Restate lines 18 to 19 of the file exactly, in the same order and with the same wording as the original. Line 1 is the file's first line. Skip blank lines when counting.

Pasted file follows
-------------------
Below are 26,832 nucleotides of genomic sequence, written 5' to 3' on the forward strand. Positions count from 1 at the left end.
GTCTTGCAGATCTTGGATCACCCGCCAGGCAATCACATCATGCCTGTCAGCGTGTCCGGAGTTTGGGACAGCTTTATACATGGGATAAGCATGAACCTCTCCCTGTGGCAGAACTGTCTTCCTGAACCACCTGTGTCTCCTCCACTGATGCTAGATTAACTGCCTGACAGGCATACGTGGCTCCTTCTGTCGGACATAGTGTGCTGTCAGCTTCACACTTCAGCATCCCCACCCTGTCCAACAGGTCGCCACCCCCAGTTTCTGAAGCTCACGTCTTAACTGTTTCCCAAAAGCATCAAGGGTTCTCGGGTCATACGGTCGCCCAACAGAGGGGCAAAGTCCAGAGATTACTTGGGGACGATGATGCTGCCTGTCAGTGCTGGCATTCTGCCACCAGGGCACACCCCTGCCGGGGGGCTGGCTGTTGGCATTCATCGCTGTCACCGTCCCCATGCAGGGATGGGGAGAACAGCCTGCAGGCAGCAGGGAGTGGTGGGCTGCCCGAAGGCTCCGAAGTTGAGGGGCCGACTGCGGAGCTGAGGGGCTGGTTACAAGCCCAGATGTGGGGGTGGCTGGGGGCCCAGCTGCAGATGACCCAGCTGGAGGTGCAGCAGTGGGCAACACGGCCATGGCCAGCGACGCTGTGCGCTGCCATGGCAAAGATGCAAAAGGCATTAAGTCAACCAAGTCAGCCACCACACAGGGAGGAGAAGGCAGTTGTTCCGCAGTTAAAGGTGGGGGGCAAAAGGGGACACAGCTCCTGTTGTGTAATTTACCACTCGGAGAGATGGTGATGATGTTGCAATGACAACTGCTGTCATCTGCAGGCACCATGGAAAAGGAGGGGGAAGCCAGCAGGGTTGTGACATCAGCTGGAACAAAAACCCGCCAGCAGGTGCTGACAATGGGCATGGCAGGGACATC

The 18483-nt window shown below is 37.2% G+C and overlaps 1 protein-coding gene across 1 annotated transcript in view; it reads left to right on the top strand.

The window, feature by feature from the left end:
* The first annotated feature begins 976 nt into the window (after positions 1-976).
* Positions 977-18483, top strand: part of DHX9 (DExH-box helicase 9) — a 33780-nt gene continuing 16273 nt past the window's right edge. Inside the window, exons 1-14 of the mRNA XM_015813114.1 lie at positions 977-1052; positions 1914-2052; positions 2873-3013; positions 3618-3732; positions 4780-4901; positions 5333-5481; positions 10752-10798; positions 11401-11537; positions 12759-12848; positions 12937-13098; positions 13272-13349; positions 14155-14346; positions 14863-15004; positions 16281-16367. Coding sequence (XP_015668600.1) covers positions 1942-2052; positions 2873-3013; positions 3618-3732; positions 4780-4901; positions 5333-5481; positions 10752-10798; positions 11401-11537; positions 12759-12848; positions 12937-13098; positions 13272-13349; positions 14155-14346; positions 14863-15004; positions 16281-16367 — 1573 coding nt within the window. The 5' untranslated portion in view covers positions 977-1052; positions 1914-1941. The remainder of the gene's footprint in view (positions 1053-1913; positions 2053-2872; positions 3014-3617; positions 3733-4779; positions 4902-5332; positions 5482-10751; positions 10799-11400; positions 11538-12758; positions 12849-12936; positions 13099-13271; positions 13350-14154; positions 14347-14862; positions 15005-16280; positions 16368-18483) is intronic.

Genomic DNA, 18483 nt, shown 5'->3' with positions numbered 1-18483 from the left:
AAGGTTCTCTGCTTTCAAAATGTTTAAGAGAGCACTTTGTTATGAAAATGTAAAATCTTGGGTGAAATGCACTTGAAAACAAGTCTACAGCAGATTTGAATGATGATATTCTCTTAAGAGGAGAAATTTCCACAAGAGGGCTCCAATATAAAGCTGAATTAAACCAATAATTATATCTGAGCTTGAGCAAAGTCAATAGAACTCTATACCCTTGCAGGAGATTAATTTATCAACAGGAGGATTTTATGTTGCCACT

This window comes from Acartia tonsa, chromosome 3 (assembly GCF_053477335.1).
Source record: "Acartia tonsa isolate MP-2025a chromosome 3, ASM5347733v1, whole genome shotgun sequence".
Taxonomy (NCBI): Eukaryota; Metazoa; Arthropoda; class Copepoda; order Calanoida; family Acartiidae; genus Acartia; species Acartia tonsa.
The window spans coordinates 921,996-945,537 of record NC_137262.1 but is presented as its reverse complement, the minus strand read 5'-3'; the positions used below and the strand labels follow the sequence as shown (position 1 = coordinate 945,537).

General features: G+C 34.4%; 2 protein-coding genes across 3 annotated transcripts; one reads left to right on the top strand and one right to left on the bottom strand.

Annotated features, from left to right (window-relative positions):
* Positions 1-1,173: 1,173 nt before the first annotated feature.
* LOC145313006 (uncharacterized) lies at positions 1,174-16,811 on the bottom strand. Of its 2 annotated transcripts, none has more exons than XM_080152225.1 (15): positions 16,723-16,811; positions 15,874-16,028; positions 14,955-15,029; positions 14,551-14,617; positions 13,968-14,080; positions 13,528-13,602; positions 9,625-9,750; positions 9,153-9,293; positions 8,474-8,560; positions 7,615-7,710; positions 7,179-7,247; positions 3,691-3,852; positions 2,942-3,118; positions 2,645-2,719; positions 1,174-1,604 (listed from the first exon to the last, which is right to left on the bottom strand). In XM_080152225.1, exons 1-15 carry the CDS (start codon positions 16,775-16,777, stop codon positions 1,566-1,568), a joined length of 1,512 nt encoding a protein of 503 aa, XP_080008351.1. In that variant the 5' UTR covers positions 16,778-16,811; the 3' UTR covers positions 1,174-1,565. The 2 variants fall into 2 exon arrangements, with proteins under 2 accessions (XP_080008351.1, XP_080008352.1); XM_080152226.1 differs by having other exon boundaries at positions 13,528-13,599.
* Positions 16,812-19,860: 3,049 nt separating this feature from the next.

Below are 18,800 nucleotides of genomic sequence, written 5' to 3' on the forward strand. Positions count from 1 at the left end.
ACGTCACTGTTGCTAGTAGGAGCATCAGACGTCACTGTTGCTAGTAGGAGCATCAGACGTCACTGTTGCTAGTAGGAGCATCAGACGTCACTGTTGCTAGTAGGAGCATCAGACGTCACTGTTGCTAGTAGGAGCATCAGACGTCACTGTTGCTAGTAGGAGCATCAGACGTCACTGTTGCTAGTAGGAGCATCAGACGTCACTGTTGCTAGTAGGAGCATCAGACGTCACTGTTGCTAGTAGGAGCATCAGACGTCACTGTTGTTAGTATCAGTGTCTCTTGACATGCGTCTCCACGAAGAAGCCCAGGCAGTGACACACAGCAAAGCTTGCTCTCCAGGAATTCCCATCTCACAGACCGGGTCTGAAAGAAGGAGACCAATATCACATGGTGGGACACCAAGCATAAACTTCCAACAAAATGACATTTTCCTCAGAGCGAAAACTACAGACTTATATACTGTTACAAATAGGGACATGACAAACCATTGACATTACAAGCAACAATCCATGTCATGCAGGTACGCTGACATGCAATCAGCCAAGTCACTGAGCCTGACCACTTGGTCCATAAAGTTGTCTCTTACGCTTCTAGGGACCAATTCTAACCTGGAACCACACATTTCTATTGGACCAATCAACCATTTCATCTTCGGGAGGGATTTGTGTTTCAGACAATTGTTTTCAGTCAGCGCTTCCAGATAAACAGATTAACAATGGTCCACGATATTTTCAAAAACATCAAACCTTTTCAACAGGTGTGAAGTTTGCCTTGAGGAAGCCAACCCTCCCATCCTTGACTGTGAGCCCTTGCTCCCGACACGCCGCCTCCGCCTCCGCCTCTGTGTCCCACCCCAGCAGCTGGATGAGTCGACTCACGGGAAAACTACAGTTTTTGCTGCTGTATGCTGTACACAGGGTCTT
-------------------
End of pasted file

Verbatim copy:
Below are 18,800 nucleotides of genomic sequence, written 5' to 3' on the forward strand. Positions count from 1 at the left end.
ACGTCACTGTTGCTAGTAGGAGCATCAGACGTCACTGTTGCTAGTAGGAGCATCAGACGTCACTGTTGCTAGTAGGAGCATCAGACGTCACTGTTGCTAGTAGGAGCATCAGACGTCACTGTTGCTAGTAGGAGCATCAGACGTCACTGTTGCTAGTAGGAGCATCAGACGTCACTGTTGCTAGTAGGAGCATCAGACGTCACTGTTGCTAGTAGGAGCATCAGACGTCACTGTTGCTAGTAGGAGCATCAGACGTCACTGTTGTTAGTATCAGTGTCTCTTGACATGCGTCTCCACGAAGAAGCCCAGGCAGTGACACACAGCAAAGCTTGCTCTCCAGGAATTCCCATCTCACAGACCGGGTCTGAAAGAAGGAGACCAATATCACATGGTGGGACACCAAGCATAAACTTCCAACAAAATGACATTTTCCTCAGAGCGAAAACTACAGACTTATATACTGTTACAAATAGGGACATGACAAACCATTGACATTACAAGCAACAATCCATGTCATGCAGGTACGCTGACATGCAATCAGCCAAGTCACTGAGCCTGACCACTTGGTCCATAAAGTTGTCTCTTACGCTTCTAGGGACCAATTCTAACCTGGAACCACACATTTCTATTGGACCAATCAACCATTTCATCTTCGGGAGGGATTTGTGTTTCAGACAATTGTTTTCAGTCAGCGCTTCCAGATAAACAGATTAACAATGGTCCACGATATTTTCAAAAACATCAAACCTTTTCAACAGGTGTGAAGTTTGCCTTGAGGAAGCCAACCCTCCCATCCTTGACTGTGAGCCCTTGCTCCCGACACGCCGCCTCCGCCTCCGCCTCTGTGTCCCACCCCAGCAGCTGGATGAGTCGACTCACGGGAAAACTACAGTTTTTGCTGCTGTATGCTGTACACAGGGTCTT